GBPUSD was up 1.25% to 1.3400 by the start of the European session
The postponement of the deadline is now seen as a ray of hope for an agreement rather than a harbinger of impending deadlock. Expectations of softer mutual trade terms between Britain and the EU gave a positive start to markets on Monday morning. GBPUSD was up 1.25% to 1.3400 by the start of the European session, more than two figures above Friday’s lows of 1.3130.
Technically, GBPUSD gained support on Friday when it touched the 50-day moving average, the signal line of the short-term trend. Should the exchange rate remain above this level, it would be a confirmation that the upward trend will continue.
The development of positive sentiment also indicates that we will soon see new attempts of the pair to enter a higher trading range above 1.3500, without developing a deep correction to 1.27, as was the case in September.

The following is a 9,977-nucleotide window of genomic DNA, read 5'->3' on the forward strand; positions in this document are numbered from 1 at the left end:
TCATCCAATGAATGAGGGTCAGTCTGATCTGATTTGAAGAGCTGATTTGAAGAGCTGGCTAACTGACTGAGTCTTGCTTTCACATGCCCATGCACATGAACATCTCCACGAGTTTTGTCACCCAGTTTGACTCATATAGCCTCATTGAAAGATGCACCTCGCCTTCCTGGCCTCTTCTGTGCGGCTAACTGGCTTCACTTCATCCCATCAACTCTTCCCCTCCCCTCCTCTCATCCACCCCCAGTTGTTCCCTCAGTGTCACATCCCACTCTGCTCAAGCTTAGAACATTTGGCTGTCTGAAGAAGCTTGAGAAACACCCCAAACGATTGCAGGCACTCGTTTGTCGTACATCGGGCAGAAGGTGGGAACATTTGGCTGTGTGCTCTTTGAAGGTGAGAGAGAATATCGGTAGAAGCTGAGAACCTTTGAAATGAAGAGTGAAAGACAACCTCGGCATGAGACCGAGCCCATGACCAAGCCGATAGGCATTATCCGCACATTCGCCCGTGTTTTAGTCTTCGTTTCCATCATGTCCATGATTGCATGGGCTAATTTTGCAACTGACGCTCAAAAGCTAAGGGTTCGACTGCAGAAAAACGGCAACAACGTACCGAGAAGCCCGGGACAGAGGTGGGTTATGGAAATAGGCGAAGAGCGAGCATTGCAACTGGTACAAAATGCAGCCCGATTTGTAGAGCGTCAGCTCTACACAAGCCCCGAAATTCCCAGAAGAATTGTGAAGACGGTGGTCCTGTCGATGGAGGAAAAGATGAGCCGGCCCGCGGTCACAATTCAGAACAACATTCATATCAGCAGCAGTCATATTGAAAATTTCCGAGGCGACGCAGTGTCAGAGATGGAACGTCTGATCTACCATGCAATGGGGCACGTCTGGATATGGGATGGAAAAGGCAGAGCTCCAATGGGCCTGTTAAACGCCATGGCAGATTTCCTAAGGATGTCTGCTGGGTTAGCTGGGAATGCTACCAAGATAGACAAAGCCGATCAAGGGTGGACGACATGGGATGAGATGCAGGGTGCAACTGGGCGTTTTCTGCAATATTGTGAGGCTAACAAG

Besides, the markets have heightened hopes of imminent fiscal and monetary stimulus in the US. Democrats at the weekend hinted at a willingness to compromise, and these comments breathed life into US index futures purchases.
FTSE100 is losing about 1% and mirroring the appreciation of the pound
The positive dynamics of the pound and, indirectly the eur, sent global stock markets to test new highs.
However, the FTSE100 and DAX30 are sluggish today on the general optimism because of the negative impact of stronger local currencies on domestic exports. On Monday morning, the German DAX has some decline while FTSE100 is falling for the second session, losing about 1% and mirroring the appreciation of the pound.
The optimistic market sentiment will have to pass an important test this week in the form of a key Fed meeting. Wednesday evening will be the CB’s final meeting of 2020 and investors are expecting an extension of monetary support measures.
However, it is worth remembering that participants generally have very high expectations, so the markets could be seriously disappointed if for some reason the Fed is unhappy with the record stock index prices and points to the need to focus on supporting the economy, rather than the markets directly.